Section 6: Lake Erie - Niagara River Ice Boom

6.1 Why do the Power Entities install an Ice Boom at the outlet of Lake Erie each winter?

The ice boom is installed each year to accelerate the formation and stabilization of the natural ice arch that forms at the outlet of Lake Erie near the head of the Niagara River. The Ice Boom is installed to reduce the frequency and duration of heavy ice runs into the Niagara River. These ice runs may cause ice jams, damage shoreline property, and reduce hydropower diversions.

6.2 Who approves the installation of the Ice Boom at the outlet of Lake Erie each winter? 

The International Joint Commission, through an Order of Approval originally issued in 1964 and last amended in 1999, approves the installation of the ice boom in accordance with the terms of the Order.

6.3 What role does the International Niagara Board of Control play with respect to the Ice Boom?

The INBC consults with representatives of the Power Entities and such interests as the INBC considers may be affected by the opening of the boom. The Board informs the IJC on the installation, operation and removal of the boom, the formation, retention and recession of the ice cover and ice conditions in the Niagara River. The Board receives formal reports on a regular basis from the Power Entities and advises the IJC when required. The Board reviews the operation of the Ice Boom when circumstances require but no less frequently than once every five years.

6.4 Does installing the Ice Boom at the outlet of Lake Erie affect the length of the winter in the Niagara area?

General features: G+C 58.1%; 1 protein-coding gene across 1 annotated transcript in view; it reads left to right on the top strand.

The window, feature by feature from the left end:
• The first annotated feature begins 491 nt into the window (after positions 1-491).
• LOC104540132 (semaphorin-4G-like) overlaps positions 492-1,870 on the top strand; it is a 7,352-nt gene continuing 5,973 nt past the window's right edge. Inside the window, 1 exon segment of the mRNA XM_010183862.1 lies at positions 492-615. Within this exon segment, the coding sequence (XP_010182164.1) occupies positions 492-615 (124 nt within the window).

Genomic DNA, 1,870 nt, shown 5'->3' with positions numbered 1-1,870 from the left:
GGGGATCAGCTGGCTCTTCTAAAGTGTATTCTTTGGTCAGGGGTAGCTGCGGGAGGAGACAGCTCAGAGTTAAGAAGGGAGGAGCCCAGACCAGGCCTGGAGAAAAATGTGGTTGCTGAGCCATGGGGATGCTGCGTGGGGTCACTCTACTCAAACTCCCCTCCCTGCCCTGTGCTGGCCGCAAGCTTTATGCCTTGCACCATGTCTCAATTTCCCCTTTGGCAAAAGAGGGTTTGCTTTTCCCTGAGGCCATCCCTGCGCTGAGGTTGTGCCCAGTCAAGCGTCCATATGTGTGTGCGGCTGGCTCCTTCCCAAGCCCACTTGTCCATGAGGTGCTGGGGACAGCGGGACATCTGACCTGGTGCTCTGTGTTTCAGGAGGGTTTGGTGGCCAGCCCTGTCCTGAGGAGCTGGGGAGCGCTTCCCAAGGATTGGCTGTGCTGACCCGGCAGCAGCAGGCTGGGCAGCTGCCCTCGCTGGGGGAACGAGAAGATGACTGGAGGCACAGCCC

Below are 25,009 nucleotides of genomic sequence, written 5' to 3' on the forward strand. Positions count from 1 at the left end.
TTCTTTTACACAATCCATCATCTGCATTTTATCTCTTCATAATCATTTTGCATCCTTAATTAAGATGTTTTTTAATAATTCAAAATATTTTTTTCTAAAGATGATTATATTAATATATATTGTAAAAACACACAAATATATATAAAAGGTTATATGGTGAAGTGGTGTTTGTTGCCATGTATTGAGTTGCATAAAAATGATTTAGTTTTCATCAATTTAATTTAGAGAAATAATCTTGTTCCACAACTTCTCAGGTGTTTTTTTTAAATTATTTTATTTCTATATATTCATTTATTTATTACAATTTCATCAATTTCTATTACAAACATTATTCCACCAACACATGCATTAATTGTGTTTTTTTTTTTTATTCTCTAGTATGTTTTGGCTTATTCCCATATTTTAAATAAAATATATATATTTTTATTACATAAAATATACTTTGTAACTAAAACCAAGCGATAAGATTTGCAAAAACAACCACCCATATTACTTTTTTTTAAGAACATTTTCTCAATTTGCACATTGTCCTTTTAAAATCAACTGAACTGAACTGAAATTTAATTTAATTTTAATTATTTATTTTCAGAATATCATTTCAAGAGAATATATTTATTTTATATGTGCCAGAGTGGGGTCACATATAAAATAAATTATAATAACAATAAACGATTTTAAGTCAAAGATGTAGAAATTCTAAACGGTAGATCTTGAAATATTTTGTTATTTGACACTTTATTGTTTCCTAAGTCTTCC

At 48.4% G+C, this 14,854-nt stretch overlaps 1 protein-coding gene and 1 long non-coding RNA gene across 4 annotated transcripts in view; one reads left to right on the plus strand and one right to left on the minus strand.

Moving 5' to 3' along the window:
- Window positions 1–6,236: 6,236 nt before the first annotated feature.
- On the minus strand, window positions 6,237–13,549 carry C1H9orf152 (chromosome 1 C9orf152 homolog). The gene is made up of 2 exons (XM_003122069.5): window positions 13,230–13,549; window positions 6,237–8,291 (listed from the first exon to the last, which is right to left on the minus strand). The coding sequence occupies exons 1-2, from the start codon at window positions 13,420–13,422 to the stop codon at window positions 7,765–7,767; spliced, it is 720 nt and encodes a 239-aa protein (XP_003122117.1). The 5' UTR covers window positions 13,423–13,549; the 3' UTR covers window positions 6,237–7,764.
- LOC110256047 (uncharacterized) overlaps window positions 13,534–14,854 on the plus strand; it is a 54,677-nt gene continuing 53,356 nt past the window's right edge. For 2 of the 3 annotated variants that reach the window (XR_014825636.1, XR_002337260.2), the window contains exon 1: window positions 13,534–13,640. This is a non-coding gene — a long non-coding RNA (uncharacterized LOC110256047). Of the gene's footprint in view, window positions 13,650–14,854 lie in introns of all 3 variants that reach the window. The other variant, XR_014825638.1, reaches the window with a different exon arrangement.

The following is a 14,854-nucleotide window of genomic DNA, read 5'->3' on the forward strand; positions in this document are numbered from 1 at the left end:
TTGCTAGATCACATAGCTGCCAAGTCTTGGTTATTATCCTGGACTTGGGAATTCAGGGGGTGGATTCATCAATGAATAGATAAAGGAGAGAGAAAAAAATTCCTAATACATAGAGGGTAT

A study completed by the National Academy of Science in 1983 found no evidence that the Ice Boom affects the temperatures in the Niagara area.

6.5 Who owns and maintains the Ice Boom?

The Power Entities (Ontario Power Generation and the New York Power Authority) own, operate, and maintain the Ice Boom.

6.6 Who makes the decision as to when to remove the Ice Boom?

The Order of Approval for the Ice Boom requires that it is removed by April 1st. However, depending upon the ice and weather conditions, its removal may be delayed if the ice cover in the eastern section of Lake Erie is greater than 650 km2 or downstream conditions would be negatively impacted by the boom’s removal. Representatives of the INWC and the Power Entities regularly communicate during the ice season, and based on conditions, decide when the Ice Boom is to be removed. The INBC issues a media advisory once the final decision has been made to remove the ice boom.